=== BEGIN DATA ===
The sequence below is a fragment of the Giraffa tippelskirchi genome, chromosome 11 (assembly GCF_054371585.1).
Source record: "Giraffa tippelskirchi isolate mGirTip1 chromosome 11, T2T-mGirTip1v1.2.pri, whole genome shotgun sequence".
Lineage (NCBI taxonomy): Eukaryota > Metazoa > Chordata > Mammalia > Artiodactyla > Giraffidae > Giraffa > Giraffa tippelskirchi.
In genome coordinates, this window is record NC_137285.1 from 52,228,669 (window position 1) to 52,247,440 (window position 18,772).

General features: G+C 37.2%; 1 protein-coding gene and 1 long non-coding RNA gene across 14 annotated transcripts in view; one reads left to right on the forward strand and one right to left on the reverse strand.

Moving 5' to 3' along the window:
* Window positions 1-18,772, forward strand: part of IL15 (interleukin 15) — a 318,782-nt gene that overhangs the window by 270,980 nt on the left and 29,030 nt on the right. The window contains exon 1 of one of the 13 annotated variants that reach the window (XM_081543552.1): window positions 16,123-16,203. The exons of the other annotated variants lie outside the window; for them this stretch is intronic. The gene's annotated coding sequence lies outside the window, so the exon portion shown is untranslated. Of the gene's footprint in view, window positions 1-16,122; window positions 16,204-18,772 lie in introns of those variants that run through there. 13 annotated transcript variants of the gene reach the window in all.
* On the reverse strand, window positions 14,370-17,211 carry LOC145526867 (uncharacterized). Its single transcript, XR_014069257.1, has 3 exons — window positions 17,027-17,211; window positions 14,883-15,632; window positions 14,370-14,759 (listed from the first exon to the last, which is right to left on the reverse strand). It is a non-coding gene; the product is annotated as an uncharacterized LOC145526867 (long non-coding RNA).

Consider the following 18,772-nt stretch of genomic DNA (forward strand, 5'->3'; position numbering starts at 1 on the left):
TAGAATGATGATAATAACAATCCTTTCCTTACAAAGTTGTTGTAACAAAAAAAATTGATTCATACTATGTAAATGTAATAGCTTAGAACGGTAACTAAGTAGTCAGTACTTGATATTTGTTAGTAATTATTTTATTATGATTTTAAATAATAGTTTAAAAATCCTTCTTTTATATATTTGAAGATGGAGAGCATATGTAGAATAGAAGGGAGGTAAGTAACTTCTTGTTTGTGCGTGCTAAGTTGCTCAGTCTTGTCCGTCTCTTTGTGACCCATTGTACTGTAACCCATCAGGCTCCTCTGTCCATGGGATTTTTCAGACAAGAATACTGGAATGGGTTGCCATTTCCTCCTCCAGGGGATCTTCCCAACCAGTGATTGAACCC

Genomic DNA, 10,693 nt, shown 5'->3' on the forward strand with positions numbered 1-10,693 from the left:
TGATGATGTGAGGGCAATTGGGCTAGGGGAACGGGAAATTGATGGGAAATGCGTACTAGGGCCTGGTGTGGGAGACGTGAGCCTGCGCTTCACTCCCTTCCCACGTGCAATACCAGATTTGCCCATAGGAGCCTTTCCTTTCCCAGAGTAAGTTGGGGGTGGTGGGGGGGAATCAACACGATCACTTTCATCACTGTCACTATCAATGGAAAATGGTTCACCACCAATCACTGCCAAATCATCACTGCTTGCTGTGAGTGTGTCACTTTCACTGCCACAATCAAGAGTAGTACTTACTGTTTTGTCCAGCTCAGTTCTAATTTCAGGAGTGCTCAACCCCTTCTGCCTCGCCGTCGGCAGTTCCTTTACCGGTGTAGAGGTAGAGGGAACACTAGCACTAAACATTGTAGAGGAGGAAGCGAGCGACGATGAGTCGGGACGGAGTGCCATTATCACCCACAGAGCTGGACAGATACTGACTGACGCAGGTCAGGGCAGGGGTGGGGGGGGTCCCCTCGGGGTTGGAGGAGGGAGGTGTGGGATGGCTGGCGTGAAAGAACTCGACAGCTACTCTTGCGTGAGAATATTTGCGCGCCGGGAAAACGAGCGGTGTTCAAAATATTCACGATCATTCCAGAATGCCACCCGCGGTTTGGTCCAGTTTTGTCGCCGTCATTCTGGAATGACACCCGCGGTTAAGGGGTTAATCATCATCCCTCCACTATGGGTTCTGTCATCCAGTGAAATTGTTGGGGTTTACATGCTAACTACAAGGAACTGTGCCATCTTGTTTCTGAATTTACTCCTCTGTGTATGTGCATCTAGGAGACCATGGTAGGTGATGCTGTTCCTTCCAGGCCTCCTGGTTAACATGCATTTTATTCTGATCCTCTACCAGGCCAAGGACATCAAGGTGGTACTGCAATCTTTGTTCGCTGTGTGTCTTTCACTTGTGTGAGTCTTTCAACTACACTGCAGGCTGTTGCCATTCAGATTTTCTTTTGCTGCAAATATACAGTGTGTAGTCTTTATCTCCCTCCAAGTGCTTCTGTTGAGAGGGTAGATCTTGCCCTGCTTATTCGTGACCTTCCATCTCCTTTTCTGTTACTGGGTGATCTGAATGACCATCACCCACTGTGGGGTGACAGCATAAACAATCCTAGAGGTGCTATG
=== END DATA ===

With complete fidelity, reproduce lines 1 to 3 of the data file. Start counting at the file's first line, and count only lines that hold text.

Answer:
The sequence below is a fragment of the Giraffa tippelskirchi genome, chromosome 11 (assembly GCF_054371585.1).
Source record: "Giraffa tippelskirchi isolate mGirTip1 chromosome 11, T2T-mGirTip1v1.2.pri, whole genome shotgun sequence".
Lineage (NCBI taxonomy): Eukaryota > Metazoa > Chordata > Mammalia > Artiodactyla > Giraffidae > Giraffa > Giraffa tippelskirchi.